Editor in Chief: Moh. Reza Huwaida Saturday, March 6th, 2021

Radicalism Takes its Toll on Public Life and Culture

Afghanistan has been the hotbed of different ideologies throughout the history. Our nation has witnessed liberal and radical movements and both put an adverse effect on Afghanistan’s culture. Similarly, ideological tendencies have wrecked irreparable havoc on political structure and inflicted mortal wounds on individuals. Afghans underwent great suffering in the wake of war and violence root in radical mindsets. 
The people of Afghanistan suffered painfully under Taliban for their megalomania and fundamental worldwide. It is an undeniable fact that the Taliban militants nurtured a set of extreme ideologies and sought to impose them on individuals at gunpoint. In short, the Taliban’s radical stereotypes – masked in piety and devotion – preyed upon Afghan men, women and children.
The unmitigated insurgency carried out by the Taliban militants continued in spite of their downfall. The mercenary militants and seminary’s ideologues are striving to foment troubles through playing with the life of the nation. Their acts of terror still lead to great casualties. 
The day-to-day macabre stories of the terrorist victims add insult to the injuries of our people. The old wounds of Afghans are being infected by the poisonous ideologies of the emerging militants, including the Islamic State of Khurasan (IS-K). To one’s unmitigated chagrin, Afghans have never been put in the process of therapy to have their bleeding hearts cured.
After the fall of the Taliban’s regime, the people of Afghanistan hoped to breathe a sigh of relief in the absence of terrorism. They were tantalized by liberty and democracy as well as human rights discourse. Men and women flocked to ballot boxes with high ambitions. They believed to achieve peace through their ballots. However, their dream did not come true. The Taliban ragtag militants were regrouped and sent back to continue their deadly acts of terror.
If this country is turned to the ground of ideological practices, people will not be safe from the poisonous effects. History shows that an innumerous mass of our people lost their lives and our cultural, political and economic infrastructures were havocked via radical ideologies. To put it succinctly, people turned to sacrificial lamb of radical ideologies and fundamental mindsets within the last four decades.
Liberal movements did not bear the desired fruit either, for being in conflict with the social and cultural values of the society. As a result, the King Amanullah Khan’s liberal movement was strongly repressed. He failed to gain national favor to cultivate liberal mindset, but with good intention, in our land.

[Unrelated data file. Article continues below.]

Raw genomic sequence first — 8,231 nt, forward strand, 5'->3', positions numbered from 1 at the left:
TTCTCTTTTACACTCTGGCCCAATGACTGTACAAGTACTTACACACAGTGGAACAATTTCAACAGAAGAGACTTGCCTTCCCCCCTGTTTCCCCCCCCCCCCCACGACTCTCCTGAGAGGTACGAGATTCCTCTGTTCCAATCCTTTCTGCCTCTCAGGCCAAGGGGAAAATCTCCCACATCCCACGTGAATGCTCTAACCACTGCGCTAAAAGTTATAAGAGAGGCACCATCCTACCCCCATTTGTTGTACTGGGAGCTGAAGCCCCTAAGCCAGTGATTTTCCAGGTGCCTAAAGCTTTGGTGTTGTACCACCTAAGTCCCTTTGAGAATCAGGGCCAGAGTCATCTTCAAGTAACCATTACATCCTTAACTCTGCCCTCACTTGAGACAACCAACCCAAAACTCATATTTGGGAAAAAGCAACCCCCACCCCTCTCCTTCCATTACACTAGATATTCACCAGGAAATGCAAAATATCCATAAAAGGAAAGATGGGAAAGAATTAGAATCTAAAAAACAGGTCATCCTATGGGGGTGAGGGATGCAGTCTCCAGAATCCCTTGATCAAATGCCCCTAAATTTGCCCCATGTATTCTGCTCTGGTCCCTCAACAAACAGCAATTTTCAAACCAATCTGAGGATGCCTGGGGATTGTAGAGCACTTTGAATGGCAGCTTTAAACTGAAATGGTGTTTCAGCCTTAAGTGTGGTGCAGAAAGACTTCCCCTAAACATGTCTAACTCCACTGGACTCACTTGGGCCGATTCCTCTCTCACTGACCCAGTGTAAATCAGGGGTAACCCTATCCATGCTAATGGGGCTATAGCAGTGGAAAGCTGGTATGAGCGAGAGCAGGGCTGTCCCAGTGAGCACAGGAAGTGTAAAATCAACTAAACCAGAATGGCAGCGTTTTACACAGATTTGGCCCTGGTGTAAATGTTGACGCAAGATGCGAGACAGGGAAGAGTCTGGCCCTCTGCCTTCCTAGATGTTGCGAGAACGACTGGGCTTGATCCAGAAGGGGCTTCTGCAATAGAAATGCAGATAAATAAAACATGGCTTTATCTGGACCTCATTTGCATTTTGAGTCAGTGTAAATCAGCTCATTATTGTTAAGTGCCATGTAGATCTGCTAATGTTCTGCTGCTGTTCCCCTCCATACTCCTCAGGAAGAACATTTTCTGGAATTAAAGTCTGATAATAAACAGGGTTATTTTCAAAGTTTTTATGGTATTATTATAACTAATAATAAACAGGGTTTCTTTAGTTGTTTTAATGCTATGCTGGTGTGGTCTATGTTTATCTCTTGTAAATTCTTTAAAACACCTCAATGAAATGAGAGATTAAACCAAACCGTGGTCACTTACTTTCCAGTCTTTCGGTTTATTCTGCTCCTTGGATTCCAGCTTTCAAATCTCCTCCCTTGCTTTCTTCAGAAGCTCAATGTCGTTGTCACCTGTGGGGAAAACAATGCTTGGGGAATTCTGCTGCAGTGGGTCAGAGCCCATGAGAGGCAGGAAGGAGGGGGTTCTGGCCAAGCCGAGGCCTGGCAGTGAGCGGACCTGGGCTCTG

So, the fact is that our soil is highly prolific but was sowed the seeds of poisonous ideologies which led to heavy casualties. Our enemies, especially the radicals such as the Taliban, exploited this land against our national interests. They shed the blood of people in their own land. Is it the end of the story?
The emergence of the IS-K has been highly challenging for Afghanistan and compounded the pain and suffering of the public. The IS-K’s ideology – archaic frames of mind practiced under the aegis of piety – is more extreme than that of the Taliban.
There must be no room for the radical ideologies in Afghanistan anymore to victimize our people. Afghans are not doomed to suffer violence and bloodshed. People must learn from the history and do not let it repeat.
Constitutionally, the government is liable to “strengthen national unity, safeguard independence, national sovereignty and territorial integrity of the country; establish an order based on the peoples’ will and democracy; form a civil society void of oppression, atrocity, discrimination as well as violence, based on rule of law, social justice, protecting integrity and human rights, and attaining peoples’ freedoms and fundamental rights; strengthen political, social, economic as well as defense institutions….”
Since presidential and provincial elections are national landmarks after the downfall of the Taliban’s regime, the relatively democratic system should mitigate the public challenges. Afghan men and women should be able to breathe in peaceful climate and practice their rights to life, liberty, and property. Afghan children must not inherit violence and lack of patience from the present and past generations. Our officials are expected to do their best to curb the challenges and root out terrorism from the country. I emphasize that Afghans are not fated to suffer war and violence and Afghanistan must not be used as a ground for radical ideologies.
Moreover, clerics and Ulema Council should enlighten Islamic tenets based on moderate interpretations and campaign against radicalism and fundamental ideologies. If religious institutions, cultural activists, and civil society do not work for prevention of radicalism, the public suffering will continue.